Over a decade after the completion of the human genome, researchers around the world are still wondering what information is hidden in the genome. Although the sequences of all human genes are known, it is still almost impossible to determine much more than the primary protein structure from the coding sequence of a gene. As a result of that, the need for recombinantly produced proteins to study protein structure and function is greater than ever. The main objective of this thesis has been to improve protein production, particularly using Escherichia coli. To improve protein production in Escherichia coli there are a number of different parameters to consider. Two very important parameters in the process of protein production are transcription and translation. To study the influence of differences in transcription rate, target proteins with different characteristics were produced under control of three promoters of different strength (lacUV5, trc and T7). Analyzing the total amount of target protein as well as the amount of soluble protein demonstrated the benefits of using a strong promoter such as T7. However, protein production is also highly dependent on translational efficiency, and a drawback associated with the use of Escherichia coli as host strain is that codons rarely used in this host can have a negative effect on the translation. The influence of using a strain supplied with genes for rare codon tRNAs, such as Rosetta(DE3), instead of the standard host strain BL21(DE3), was therefore evaluated. By using Rosetta(DE3) an improved protein yield for many of the poorly produced proteins was achieved, but more importantly the protein purity was significantly increased for a majority of the proteins. For further understanding of the underlying causes of the positive effects of Rosetta(DE3), the improved purity was thoroughly studied. The cause of this improvement was explained by the fact that Rosetta(DE3) has a significantly better read through of the full sequence during translation and thereby less truncated versions of the full-length protein is formed.  Moreover, the effect of supplementation of rare tRNAs was shown to be highly dependent on the target gene sequence. Surprisingly, it was not the total number of rare codons that determined the benefit of using Rosetta(DE3), instead it was shown that rare arginine codons and to some extent also rare codon clusters had a much bigger impact on the final outcome.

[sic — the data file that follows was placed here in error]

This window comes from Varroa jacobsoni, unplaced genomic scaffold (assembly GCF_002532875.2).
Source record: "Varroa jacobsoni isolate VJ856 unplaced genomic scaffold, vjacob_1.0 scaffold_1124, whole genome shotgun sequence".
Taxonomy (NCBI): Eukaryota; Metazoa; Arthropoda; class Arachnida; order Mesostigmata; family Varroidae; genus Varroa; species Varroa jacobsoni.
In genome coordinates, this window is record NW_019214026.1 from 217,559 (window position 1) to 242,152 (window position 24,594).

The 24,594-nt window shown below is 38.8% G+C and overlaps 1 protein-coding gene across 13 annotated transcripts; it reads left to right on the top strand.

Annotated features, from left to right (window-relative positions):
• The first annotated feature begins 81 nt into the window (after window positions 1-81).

As a result of the increased interest in large-scale studies in the field of proteomics, the need for high-throughput protein production pipelines is greater than ever. For that purpose, a protein production pipeline that allows handling of nearly 300 different proteins per week was set up within the Swedish Human Protein Atlas project. This was achieved by major and minor changes to the original protocol including protein production, purification and analysis. By using this standard setup almost 300 different proteins can be produced weekly, with an overall success rate of 81%. To further improve the success rate it has been shown that by adding an initial screening step, prior high-throughput protein production, unnecessary protein production can be avoided. A plate based micro-scale screening protocol for parallel production and verification of 96 proteins was developed. In that, protein production was performed using the EnBase® cultivation technology followed by purification based on immobilized metal ion affinity chromatography. The protein products were finally verified using matrix-assisted laser desorption ionization time-of-flight MS. By using this method, proteins that will be poorly produced can be sorted out prior high-throughput protein production.